International Archives of Occupational and Environmental Health 07/2015; DOI:10.1007/s00420-015-1082-6 · 2.20 Impact Factor
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    • "The main impact of these associations tends to be on the cardiovascular system, although the effects on an individual can be modified or compounded by environmental or genetic factors [8]. Meta-analysis reports show that obesity is a risk factor for CVD, type 2 diabetes mellitus, hypertension, some forms of cancer [9- 11] and all-cause mortality in adults [12] [13] [14]. One of the most important confounding factors profoundly "
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    ABSTRACT: Regional body composition changes with aging. Some of the changes in composition are considered major risk factors for developing obesity related chronic diseases which in turn may lead to increased mortality in adults. The role of anthropometry is well recognized in the screening, diagnosis and follow-up of adults for risk classification, regardless of age. Regional body composition is influenced by a number of intrinsic and extrinsic factors. Therapeutic measures recommended to lower cardiovascular disease risk include lifestyle changes. The aim of this review is to systematically summarize studies that assessed the relationships between anthropometry and regional body composition. The potential benefits and limitations of anthropometry for use in clinical practice are presented and suggestions for future research given.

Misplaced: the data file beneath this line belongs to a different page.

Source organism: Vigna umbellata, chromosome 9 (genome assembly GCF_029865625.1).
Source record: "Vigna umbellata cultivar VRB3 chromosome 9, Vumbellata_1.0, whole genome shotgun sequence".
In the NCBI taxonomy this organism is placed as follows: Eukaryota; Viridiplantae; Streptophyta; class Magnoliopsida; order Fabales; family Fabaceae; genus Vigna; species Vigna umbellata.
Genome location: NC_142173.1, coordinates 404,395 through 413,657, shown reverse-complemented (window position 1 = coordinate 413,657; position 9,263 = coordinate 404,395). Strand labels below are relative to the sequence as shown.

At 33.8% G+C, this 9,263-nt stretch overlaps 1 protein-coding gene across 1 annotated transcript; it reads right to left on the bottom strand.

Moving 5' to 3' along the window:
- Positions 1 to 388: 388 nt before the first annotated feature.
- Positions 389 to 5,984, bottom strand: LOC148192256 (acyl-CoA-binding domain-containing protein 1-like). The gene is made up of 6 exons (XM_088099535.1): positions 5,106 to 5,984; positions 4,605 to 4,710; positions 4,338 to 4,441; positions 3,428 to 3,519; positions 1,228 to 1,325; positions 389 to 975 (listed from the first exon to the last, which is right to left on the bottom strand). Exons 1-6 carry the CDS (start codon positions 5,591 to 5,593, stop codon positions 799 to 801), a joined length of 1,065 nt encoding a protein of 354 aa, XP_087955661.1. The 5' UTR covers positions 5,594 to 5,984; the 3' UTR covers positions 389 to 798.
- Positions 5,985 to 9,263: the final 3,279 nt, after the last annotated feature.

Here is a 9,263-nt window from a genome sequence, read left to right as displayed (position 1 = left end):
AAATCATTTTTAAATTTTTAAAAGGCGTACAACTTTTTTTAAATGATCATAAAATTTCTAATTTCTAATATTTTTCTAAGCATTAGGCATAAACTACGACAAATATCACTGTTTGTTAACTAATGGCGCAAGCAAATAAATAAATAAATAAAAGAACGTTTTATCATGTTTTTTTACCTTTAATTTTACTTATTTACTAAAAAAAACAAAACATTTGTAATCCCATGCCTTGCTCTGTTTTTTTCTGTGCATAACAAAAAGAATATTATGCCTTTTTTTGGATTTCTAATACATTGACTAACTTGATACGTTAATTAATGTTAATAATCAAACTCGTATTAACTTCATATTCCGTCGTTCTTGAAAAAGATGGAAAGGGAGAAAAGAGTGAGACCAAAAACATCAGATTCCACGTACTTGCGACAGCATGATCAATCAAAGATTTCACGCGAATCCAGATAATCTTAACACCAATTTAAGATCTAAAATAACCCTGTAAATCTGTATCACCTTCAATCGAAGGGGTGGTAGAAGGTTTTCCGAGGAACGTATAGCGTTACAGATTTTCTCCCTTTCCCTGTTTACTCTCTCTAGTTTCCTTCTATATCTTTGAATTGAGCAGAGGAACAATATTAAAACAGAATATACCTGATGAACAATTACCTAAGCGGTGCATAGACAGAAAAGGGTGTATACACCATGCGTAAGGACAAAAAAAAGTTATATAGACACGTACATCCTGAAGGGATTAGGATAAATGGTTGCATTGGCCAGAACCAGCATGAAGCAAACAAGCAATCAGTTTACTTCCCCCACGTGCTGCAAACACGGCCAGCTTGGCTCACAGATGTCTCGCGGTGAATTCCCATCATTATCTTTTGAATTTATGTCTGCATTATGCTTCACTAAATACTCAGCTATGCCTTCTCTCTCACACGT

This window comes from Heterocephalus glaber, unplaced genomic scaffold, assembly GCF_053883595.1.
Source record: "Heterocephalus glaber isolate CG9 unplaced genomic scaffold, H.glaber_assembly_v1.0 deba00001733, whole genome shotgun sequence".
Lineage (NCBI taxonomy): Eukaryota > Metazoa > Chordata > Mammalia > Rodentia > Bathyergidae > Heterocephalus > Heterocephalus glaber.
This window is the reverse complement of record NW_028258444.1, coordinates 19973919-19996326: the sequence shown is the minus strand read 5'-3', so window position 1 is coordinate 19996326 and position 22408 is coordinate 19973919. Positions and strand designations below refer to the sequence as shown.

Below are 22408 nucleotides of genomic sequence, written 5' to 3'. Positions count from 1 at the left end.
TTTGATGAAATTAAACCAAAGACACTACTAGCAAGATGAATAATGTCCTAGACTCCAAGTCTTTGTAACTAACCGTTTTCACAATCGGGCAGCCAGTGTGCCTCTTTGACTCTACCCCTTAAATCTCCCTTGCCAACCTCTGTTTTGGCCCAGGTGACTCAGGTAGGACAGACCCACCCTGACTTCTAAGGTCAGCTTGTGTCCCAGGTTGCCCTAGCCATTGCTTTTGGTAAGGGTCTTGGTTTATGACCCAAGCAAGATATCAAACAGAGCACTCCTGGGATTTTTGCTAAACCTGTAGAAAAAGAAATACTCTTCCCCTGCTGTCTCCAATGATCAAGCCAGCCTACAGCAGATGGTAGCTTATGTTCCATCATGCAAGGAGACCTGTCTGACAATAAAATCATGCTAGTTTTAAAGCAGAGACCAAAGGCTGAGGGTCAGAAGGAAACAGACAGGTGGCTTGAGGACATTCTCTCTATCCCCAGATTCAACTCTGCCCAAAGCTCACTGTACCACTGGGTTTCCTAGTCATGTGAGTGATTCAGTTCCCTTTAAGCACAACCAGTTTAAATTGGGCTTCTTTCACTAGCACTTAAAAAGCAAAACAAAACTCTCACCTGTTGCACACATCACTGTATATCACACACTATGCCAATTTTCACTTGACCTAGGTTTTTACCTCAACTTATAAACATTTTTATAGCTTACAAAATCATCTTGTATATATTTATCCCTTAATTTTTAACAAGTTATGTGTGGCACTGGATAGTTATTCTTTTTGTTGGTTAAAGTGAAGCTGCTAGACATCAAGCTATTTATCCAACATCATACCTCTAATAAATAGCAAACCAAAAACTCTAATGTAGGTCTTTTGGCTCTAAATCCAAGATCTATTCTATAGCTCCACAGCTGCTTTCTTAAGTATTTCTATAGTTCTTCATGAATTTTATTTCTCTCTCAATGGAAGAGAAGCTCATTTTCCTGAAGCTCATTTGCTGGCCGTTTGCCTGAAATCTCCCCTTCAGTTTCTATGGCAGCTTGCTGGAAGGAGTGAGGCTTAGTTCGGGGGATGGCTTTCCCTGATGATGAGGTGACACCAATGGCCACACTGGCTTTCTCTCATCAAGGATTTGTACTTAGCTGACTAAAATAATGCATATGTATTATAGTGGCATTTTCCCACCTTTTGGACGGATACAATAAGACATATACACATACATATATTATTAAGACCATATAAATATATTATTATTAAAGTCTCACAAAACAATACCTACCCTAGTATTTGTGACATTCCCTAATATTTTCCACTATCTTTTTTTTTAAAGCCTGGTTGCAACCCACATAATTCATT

Aging and Disease 12/2014; 5(6):373-393. DOI:10.14366/AD.2014.0500373 · 3.07 Impact Factor